Organic photovoltaic devices (OPVs) have seen recent improvements in the power conversion, now being able to achieve 9 % efficiency. The performance achievable is approaching the benchmark which would allow OPVs to become commercially viable. OPVs use a conjugated polymer and fullerene derivative to act as a semi-conducting layer. However, currently OPVs require the use of halogenated solvents to dissolve and then deposit this essential semi-conducting layer. In order to produce environmentally acceptable OPVs, a suitable non-halogenated solvent must be found for the semi-conducting layer though the majority do not readily dissolve in such solvents.

Hansen solubility parameters were used to predict solvent systems that would dissolve the organic semi-conductor. This was achieved by using a system with similar solubilising properties to that of the halogenated solvent. The solvent system used was carbon disulphide (CS2) and acetone. Both are used commercially and have a lower toxicity than the halogenated solvents previously used. The solvent blend had a solubility limit of 20 mg ml-1 compared to 10 mg ml-1 of the halogenated solvent. This increase is attributed to blending allowing for a closer match to the solubility parameters of the organic semi-conductor.

OPVs produced using the solvent blend achieved power conversion values higher than those obtained from using a halogenated solvent, for both conjugated polymers used.

Original publication: Organic photovoltaic devices with enhanced efficiency processed from non-halogenated binary solvent blends, Griffin, J.; Pearson, A. J.; Scarratt, N. W.; Wang, T.; Dunbar, A. D. F.; Yi, H.; Iraqi, A.; Buckley, A. R.; Lidzey, D. G., Org. Electron. 2015, 21, 216-222.

Article by Luke Fox; a PhD Student on the EPSRC Polymers, Soft Matter and Colloids CDT programme. For more information, please contact Dr Joe Gaunt at the Polymer Centre.

Polymer Centre Highlight – Inkjet printing of self-healing polymers in aerospace applications

Polymer Centre academics Dr Simon Hayes and Dr Patrick Smith have been investigating an application for thermally-cured polymers to heal defects in composite materials in aircrafts, by applying this technology through inkjet printing.

Composite materials, defined as materials made from two or more distinctive components which have different physical and chemical properties, are used in a variety of industries including the aerospace sector, due to their superior properties including high strength, durability and stiffness. However, an emerging problem with composites is the delamination, or separation, of internal layers. This leads to concealed damage within the material- a difficult problem to detect and treat. The use of self-healing polymers has been investigated for in situ repair of composite materials in airplanes.

Composite specimens for testing were produced from two different monomers, which were synthesised and inkjet printed in layers as 1% and 5% w/v solutions onto a PTFE base. Heat was applied under vacuum, initiating the thermal polymerisation of monomers via a series of Diels-Alder reactions to form polymers. It is this thermal polymerisation that is being used to promote self-healing between damaged layers.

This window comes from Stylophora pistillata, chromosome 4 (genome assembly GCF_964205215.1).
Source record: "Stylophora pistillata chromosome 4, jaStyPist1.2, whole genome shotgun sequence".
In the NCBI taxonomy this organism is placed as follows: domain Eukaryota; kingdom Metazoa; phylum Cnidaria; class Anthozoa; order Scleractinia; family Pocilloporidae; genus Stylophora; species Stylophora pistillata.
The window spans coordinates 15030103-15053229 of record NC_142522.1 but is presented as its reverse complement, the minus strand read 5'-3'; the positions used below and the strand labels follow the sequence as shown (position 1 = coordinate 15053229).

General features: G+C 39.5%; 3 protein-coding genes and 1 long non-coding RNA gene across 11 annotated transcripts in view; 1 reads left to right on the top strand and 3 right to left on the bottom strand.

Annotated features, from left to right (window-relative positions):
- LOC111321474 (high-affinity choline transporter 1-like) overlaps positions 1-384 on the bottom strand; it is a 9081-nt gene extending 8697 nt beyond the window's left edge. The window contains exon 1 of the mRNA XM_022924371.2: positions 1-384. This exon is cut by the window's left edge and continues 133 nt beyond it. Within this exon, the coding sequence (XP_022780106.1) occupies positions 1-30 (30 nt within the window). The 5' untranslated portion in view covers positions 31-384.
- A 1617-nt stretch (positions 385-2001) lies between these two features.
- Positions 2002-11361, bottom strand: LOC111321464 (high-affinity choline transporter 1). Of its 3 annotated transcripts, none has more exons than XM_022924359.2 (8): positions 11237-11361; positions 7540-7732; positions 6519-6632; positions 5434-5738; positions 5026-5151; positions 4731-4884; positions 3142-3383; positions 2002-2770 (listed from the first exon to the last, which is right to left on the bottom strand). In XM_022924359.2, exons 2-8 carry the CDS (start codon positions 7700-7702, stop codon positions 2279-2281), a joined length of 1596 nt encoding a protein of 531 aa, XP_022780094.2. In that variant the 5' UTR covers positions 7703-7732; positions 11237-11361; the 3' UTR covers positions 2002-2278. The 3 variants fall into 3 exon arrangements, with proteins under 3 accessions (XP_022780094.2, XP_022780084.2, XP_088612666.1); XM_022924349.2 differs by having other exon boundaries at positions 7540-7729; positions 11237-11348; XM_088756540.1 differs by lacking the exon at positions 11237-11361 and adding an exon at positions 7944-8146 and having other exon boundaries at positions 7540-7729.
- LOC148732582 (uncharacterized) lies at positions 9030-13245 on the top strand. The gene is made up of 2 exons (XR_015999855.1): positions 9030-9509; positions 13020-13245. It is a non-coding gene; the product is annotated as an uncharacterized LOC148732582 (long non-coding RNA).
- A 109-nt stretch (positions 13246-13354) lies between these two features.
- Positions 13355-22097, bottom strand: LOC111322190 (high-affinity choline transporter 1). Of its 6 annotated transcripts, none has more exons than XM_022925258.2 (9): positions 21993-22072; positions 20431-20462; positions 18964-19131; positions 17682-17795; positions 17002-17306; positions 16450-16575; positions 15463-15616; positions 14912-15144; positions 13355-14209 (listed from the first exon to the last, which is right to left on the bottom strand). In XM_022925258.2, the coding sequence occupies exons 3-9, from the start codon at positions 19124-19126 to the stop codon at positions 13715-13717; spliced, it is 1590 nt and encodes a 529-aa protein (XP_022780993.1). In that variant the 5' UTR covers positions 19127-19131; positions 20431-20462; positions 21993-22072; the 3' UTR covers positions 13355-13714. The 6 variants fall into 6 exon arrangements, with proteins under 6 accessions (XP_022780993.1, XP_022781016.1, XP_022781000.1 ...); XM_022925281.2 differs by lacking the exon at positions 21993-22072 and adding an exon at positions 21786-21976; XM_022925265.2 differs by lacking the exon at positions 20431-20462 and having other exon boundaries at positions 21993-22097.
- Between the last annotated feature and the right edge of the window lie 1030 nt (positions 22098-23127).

The critical energy release and the interlaminar shear strength were assessed for each specimen. It was found that 5% samples showed superior interlaminar properties over control and 1% samples.

A thermal cycle analysis was conducted on the composite specimens. The results indicated that after heat treating, the 5% samples showed less of a reduction in interlaminar properties than the control and 1% samples. This suggests that some rebonding took place in the laminate layers due to polymerisation. Overall printing of the monomers followed by the application of heat to start the polymerisation, therefore the self-healing process, has been shown to have a beneficial effect on the composite material.

Original article: Inkjet Printing of Self-healing Polymers for Enhanced Composite Interlaminar Properties, Elliot Fleet, Yi Zhang, Simon Hayes and Patrick Smith, Journal of Materials Chemistry, 2015 3, pp 2283-2293

Article by Kathryn Murray; a PhD Student on the EPSRC Polymers, Soft Matter and Colloids CDT programme. For more information, please contact Dr Joe Gaunt at the Polymer Centre.

Polymer Centre Research Highlight- Superhydrophobic Ski Bases

Prof Peter Styring at the University of Sheffield has developed a technology which could be used to improve the speed of alpine skis, by embossing the base of the skis to reduce water adhesion. Reducing the water adhesion (or increasing hydrophobicity) has been shown to reduce the friction experienced by the ski and hence increase ski speed across snow.

The technology takes inspiration from hydrophobic surfaces in nature, such as those found on Lotus leaves. These surfaces use microscale structures such as dimples or pillars to reduce surface wetting.

Ski bases are made from ultrahigh molecular weight polyethylene (UHMWPE). Introducing microscale structures to this material presents a processing issue, since casting is not an option as the polymer degrades before its melting point. This problem has been overcome by applying heat and pressure (whilst remaining below the degradation temperature) to a steel mesh placed upon the ski base, in an embossing process (below). This pressing introduces the desired patterning to the UHMWPE.

An increased contact angle (indicating reduced surface wetting) is seen following embossing (below), indicating increased hydrophobicity and therefore increased speed of ski.

The original publication was Superhydrophobic Ski Bases for Reduced Water Adhesion. Nurul A. Nordin and Peter Styring, Procedia Eng., 2014, 72, pp 605–610.

Article by Stephen Knox; a PhD Student on the EPSRC Polymers, Soft Matter and Colloids CDT programme. For more information, please contact Dr Joe Gaunt at the Polymer Centre.